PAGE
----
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What does those involved in pharmacovigilance and clinical safety do?

I like to think of pharmacovigilance and clinical safety as the most human and empathetic aspect of pharmaceutical field. This is the reason for which I love this job.

Pharmacovigilance and clinical safety are, to use a metaphor, the hidden actors of clinical research that act in silence in order to monitor the risk benefit ratio of a drug or a vaccine.

The pharmacovigilance system has to be organized according to specific guidelines (Good Pharmacovigilance Practics (GVP)) in order to obtain, effectively and efficently, information regarding the safety of the product from various sources: clinical trials, observational trials, scientific literature, health professionals, patients, media, ecc.

This is a methodical work, done according to working instructions and standard operating procedures (WIs and SOPs).

Each individual case safety report (ICSR) is tracked and entered in a safety database. And each update of the database is registered and tracked.

 All the ICSRs are assessed by a physician through a clinical evaluation; adverse reaction, medical history and concomitant disease are codified by the MedDRA coding. Also the drugs and the lab data are codified.

Depending his characteristics, a ICSR should be submitted, if required and in a timely manner, to Regulatory Authorities and/or License Partners.

In addition to the ICSR evaluation, the pharmacovigilance and clinical safety department has the charming obligation to write the aggregate reports: the Periodic Safety Update Reports (PSURs) for the post-marketing products and Development Safety Update Reports (DSURs) for the drugs in phases I-III.

Another important and charming task of the department of pharmacovigilance and clinical safety is the signal detection.

The first step of the signal detection is the analysis of summary tabulations of adverse reactions in order to catch a signal.

Then the signal, if detected, should be validated and confirmed through the study of the biological plausibility (done with the literature screening), statistical calculations and database searching with, for example, the use of the Standardised MedDRA Queries (SMQs).

The aggregate reports (PSUR and DSUR) and signal detection are solid tools to study the evolution of risk benefit ratio of a drug or vaccine.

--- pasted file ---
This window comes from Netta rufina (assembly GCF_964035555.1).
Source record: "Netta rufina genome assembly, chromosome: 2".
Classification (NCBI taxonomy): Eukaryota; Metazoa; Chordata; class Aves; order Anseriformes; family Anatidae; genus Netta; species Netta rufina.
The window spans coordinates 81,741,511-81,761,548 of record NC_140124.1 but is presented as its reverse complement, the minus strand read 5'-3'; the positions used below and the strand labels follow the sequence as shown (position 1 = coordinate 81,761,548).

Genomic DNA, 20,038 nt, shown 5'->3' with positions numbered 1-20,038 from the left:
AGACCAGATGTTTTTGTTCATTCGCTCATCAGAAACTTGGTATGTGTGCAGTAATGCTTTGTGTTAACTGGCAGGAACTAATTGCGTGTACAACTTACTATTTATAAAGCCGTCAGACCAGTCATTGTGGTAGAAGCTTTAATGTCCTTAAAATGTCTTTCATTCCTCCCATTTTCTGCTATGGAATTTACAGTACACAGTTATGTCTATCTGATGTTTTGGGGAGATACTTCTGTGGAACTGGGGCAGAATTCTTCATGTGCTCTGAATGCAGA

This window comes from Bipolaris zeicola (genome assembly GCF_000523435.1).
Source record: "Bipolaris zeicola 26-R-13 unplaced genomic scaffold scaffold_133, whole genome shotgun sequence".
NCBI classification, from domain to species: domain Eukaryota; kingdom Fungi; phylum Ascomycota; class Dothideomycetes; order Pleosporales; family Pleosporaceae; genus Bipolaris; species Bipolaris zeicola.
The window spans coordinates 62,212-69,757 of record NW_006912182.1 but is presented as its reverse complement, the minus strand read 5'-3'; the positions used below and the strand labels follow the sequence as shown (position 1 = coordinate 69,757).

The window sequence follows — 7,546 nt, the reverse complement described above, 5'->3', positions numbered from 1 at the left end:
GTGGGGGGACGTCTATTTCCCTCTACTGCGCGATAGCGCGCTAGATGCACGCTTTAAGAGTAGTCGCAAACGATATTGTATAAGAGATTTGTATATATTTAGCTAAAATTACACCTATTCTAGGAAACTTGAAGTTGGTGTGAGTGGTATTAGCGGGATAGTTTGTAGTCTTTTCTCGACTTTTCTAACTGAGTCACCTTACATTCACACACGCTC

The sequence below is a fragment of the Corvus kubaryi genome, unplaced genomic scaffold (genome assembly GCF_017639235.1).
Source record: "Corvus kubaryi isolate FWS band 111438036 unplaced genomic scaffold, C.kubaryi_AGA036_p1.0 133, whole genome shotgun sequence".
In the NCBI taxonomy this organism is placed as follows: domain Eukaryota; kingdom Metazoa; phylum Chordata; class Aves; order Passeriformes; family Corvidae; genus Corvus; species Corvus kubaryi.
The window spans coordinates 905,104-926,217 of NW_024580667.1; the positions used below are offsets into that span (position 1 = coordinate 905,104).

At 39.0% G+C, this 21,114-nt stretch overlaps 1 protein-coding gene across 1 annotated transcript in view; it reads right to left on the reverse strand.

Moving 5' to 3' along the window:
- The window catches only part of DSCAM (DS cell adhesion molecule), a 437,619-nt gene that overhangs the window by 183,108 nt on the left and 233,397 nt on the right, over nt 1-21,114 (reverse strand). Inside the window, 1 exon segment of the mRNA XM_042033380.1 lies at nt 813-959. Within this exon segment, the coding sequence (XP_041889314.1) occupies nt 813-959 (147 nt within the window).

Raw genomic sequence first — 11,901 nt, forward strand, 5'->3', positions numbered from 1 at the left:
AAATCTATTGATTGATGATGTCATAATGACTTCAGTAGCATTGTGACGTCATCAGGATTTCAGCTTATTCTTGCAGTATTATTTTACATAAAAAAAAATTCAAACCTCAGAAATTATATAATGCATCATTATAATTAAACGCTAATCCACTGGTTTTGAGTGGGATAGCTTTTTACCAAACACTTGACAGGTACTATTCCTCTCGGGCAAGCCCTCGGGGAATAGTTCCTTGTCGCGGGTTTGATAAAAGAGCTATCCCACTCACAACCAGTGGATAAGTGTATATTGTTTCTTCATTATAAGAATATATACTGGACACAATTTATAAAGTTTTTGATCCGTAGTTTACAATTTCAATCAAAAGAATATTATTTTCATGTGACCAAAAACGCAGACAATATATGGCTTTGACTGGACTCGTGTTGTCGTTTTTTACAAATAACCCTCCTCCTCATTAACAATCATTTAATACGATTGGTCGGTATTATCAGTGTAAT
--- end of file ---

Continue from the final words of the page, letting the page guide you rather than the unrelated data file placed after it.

The signal confirmation leads to the change of the risk benefit ratio and to the update of the Risk Management Plan (RMP).

The aim of a Risk Management Plan is to document the risk management system considered necessary to identify, characterise and minimise a medicinal product’s important risks.

It is an alive document that changes with the life of the product and its risk benfit ratio update.

All information regarding the safety of the product are written in the reference documents that are the Company Core Data Sheet (CCDS) and the Summary of Products Characteristics (SMPs) for post-marketing and the Investigator Brochure (IB) for clinical trials.

This is the reference documentation for physicians and Investigators.

During clinical studies, the clinical safety personnel is involved in: writing Safety Management Plans (that describes the tasks and the responsibilities of investigators, sponsor and clinical safety department), reconciliation between pharmacovigilance database and clinical safety database, writing and review of the study protocols, update of IB, and writing and review of DSURs.

The Pharmacovigilance System is a net of documentation mutually linked.

This net should be managed through a quality system that ensures its quality (quality assurance).

The quality assurance has numerous tools as the SOPs, the WIs, the Key Performance Indicators (KPIs), the Corrective and Preventive Actions (CAPAs), the audits (internal and esternal), the personnel training, the tracking logs and the system validation.

The Company has the obligation to mantain a Pharmacovigilance System Master File (PSMF) that describes the system, how it works and all the partners and external functions involved.

The Pharmacovigilance and Clinical Safety Scientist and the Qualified Person for Pharmacovigilance are skilled puppeeters that pull the strings of this well-organised scenario and make sure that nothing escapes and everything is achieved according to the right time and quality.


Patrizia Secreti is a pharmacovigilance scientist passionate of clinical research and medical writing. At the time, she is a Freelance Pharmacovigilance Consultant and owner of a drug store.

She is a healthcare and scientific blogger for passion.

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